Ivory Coast’s “Young Patriots” prepare for battle

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Skinny, wearing scruffy trousers and baring a chest glistening with sweat, 24-year-old Enselme Behilbro speaks for many of Ivory Coast’s “Young Patriots” when he says he is willing to die for Laurent Gbagbo.

“I am proud to liberate my country. I am ready to die,” he told Reuters at a palm-lined stadium flanked by French colonial buildings in the army headquarters, where thousands of youths crowded in after a weekend call by the incumbent’s youth leader, Charles Ble Goude, to enlist.
“I’ve had enough of this rebellion,” Behilbro said.

It may be doubted how many of Gbagbo’s fanatical youth supporters really are willing to be killed to defend his disputed claim to the presidency, after a UN-certified election his rival is internationally recognised to have won, Reuters reports.

But there is no doubt he is positioning them as a weapon of last resort in a violent power struggle with rival Alassane Ouattara that risks tipping Ivory Coast back into all out war.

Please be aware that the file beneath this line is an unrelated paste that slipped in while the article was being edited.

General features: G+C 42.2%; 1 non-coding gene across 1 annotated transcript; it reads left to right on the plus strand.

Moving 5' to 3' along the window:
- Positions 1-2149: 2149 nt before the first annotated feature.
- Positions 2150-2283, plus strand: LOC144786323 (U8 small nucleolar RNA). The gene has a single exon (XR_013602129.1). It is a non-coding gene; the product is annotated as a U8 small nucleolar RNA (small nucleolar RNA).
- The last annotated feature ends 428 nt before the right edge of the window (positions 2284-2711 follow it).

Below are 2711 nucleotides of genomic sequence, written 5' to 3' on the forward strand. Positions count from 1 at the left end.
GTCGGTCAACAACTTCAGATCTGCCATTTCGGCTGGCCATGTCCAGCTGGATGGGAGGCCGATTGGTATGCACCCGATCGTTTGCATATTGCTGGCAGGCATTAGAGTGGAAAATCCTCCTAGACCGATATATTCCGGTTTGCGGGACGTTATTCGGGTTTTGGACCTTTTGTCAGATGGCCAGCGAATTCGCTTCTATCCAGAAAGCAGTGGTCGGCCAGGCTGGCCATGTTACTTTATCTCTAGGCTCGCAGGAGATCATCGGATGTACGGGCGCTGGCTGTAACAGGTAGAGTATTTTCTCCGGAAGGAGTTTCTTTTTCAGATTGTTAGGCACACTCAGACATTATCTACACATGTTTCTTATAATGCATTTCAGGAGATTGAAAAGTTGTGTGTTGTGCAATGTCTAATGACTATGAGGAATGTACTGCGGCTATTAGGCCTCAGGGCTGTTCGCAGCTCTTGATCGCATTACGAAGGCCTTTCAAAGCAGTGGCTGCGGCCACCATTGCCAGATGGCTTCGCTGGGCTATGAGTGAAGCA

Analysts worry it is a weapon even Gbagbo can’t control.

As they streamed into the stadium, soldiers tried in vain to stop more getting in, but were overwhelmed, as the crowd pushed down a gate. Efforts to cordon them off with iron bars were half successful. At one point, a frustrated soldier whipped some with a rope like an overseer to push them behind a line.
“Do you want a Kalashnikov?” shouted a voice amplified by loudspeakers. “Yes! Yes!” shouted the crowd.

And then a soldier brandished his Kalashnikov, or AK-47, assault rifle while dancing to Ivorian Zouglou pop music, eliciting rapturous applause.
“We’ve been waiting for this moment for ages,” said Wilfrid Zoin, 22. “This is the time to defend our country. The West is trying to destroy us,” he added, echoing claims by Gbagbo’s media that he is victim of a French-led Western conspiracy.

Gbagbo’s use of volatile youths and students has caused mayhem in the past. In 2004, when he fell out with the French peacekeeping mission, thousands of them rampaged through the streets attacking French property, forcing 8,000 to evacuate.

His youths, some armed with AK-47s, sticks or machetes, have set up roadblocks all over Abidjan, attacked UN staff and killed some West African immigrants, says Human Rights Watch.



Goude denies inciting violence and says Ouattara’s “rebellion” against Gbagbo had forced him to enlist the youth.
“I’m proud of the way the youth stood up,” he told Reuters.